societies, evaluations from clinical supervisors or cooperating teachers,
and the like, for possible inclusion in the portfolio.
When it is time to develop a portfolio, the teacher education candidate
will sort through the accumulated material with an eye toward demonstrating
mastery, or the path toward mastery, of standards required of him or her.
This step requires a good understanding of the performance standards by
which the candidate will be judged and careful selection of the artifacts
that best illustrate growth and development attained as a result of gaining
mastery of various instructional objectives. Teacher candidates may wish
to collect both their worst and their best products to show gains and improvements.
If students find at the end of a semester that they are lacking in a specific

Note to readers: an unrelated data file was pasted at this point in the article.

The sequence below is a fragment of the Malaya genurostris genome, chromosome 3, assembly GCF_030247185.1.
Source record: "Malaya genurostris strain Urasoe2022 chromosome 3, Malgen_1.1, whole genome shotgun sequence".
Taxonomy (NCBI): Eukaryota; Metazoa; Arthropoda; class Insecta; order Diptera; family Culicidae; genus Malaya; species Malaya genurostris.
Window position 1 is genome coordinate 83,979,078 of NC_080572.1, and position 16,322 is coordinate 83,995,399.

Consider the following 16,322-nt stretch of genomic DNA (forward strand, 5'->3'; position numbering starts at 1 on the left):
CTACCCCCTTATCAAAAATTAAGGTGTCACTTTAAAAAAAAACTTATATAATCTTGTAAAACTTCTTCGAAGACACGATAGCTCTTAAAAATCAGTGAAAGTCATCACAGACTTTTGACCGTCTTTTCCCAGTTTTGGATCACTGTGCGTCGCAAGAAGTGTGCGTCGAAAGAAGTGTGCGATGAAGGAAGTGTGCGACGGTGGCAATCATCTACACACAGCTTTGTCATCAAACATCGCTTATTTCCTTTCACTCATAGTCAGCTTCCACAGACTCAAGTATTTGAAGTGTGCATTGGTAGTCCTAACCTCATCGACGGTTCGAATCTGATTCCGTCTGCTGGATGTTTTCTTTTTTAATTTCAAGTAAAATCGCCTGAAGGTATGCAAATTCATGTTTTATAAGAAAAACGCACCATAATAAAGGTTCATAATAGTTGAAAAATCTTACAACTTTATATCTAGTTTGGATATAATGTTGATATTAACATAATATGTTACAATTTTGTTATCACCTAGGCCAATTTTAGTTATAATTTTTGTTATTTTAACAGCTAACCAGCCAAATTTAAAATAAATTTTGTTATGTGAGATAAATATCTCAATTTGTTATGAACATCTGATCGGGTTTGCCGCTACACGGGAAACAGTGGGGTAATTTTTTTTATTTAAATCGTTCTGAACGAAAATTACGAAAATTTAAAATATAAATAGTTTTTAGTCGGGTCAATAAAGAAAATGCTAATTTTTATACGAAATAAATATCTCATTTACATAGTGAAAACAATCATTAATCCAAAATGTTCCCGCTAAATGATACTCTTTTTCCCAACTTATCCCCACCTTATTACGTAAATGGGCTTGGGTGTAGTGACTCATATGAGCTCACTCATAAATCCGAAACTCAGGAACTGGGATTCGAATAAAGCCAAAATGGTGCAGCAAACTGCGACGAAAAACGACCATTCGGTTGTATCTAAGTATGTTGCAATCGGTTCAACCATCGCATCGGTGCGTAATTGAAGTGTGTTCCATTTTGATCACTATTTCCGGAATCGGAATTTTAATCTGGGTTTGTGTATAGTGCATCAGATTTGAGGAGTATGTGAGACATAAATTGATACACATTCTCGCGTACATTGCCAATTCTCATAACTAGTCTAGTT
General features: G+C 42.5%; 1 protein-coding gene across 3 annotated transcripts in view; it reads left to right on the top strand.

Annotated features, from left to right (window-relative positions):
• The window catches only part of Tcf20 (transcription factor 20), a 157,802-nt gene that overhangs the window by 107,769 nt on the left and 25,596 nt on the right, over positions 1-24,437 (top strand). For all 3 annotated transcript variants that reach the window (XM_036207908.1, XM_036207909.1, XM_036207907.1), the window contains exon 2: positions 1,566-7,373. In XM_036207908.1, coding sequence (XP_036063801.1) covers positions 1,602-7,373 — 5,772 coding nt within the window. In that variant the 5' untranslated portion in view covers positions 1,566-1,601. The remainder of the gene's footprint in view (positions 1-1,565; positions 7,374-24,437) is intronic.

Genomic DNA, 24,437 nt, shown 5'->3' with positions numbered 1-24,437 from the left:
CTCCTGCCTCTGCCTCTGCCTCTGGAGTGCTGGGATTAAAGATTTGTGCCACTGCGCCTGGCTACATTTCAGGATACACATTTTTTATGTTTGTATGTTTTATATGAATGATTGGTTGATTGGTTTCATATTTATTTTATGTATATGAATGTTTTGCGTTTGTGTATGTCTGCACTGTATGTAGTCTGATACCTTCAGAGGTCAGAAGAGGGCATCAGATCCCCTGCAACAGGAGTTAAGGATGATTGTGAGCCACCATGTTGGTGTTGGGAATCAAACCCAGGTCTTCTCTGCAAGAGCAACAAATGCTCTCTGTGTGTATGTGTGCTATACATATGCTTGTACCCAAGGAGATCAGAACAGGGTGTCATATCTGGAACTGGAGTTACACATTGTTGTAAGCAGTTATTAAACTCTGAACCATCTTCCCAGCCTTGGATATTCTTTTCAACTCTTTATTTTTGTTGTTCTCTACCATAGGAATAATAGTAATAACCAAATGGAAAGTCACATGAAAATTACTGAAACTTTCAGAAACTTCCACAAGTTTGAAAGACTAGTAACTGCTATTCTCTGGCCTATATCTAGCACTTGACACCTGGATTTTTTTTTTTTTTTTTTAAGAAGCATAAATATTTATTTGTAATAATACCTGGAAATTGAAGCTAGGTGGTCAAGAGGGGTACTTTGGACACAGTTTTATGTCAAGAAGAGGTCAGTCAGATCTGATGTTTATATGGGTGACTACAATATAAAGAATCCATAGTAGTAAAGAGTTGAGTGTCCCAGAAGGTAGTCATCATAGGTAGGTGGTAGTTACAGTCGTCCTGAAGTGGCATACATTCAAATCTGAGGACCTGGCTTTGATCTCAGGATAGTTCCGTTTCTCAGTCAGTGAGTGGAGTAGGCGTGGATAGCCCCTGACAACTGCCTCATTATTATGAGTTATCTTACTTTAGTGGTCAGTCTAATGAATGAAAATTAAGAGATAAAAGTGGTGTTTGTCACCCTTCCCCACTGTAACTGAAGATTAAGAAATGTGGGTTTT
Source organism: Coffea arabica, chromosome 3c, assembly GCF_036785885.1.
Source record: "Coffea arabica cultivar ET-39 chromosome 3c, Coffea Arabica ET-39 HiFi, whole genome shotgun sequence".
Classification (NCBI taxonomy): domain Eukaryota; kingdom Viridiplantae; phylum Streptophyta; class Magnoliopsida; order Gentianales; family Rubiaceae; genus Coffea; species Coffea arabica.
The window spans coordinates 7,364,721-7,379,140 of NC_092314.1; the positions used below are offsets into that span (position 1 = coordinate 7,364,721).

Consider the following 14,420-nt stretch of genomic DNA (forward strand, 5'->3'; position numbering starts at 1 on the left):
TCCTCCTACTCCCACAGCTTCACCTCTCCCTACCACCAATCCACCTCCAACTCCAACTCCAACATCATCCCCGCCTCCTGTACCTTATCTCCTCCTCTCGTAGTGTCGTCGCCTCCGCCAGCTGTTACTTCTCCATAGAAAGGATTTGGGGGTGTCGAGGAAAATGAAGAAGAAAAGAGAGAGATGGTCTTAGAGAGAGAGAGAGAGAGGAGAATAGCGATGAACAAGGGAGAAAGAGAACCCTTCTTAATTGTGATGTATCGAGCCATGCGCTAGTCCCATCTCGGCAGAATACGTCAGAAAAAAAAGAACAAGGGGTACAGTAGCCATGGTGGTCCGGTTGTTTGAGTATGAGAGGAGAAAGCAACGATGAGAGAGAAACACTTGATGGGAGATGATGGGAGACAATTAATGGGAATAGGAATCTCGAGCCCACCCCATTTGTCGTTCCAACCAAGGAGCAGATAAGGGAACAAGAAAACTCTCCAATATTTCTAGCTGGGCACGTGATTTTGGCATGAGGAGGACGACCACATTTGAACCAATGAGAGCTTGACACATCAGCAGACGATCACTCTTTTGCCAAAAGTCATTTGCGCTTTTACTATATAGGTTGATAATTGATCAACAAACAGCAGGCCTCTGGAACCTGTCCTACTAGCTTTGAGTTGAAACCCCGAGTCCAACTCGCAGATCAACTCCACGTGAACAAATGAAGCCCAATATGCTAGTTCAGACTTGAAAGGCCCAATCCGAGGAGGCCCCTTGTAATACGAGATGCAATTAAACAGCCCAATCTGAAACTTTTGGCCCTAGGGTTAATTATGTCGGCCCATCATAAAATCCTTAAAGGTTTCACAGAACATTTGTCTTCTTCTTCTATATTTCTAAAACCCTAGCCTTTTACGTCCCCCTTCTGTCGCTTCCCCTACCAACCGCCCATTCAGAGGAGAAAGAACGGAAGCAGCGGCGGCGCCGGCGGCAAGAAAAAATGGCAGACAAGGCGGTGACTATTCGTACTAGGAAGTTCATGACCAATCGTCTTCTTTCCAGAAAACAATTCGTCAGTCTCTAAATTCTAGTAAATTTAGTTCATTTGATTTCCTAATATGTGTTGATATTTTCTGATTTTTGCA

area, they can discuss the situation with their academic advisors and map
out a plan to develop that area.
"Reflection." Reflection entails being able to step back from the immediacy
situation and examine knowledge, skills, beliefs, attitudes, values,
and behavior in a
dispassionate manner. Reflection is that kind of "thinking that extracts
experiences as a mechanism to propel development" (Guillaume &
Yopp, 1995, p. 96). Or, as Richert (1990) puts it, reflection is the "ability
to think about what one does and why. Reflection influences how one grows
as a professional by influencing how successfully one is able to learn
from one's experiences" (p.525).
Teacher candidates typically select artifacts to serve as evidence that
they have met
stated objectives and prepare short written abstracts that link the
artifacts to the specific standards. They may explain why they choose to
include a particular artifact, how it compares with other artifacts, what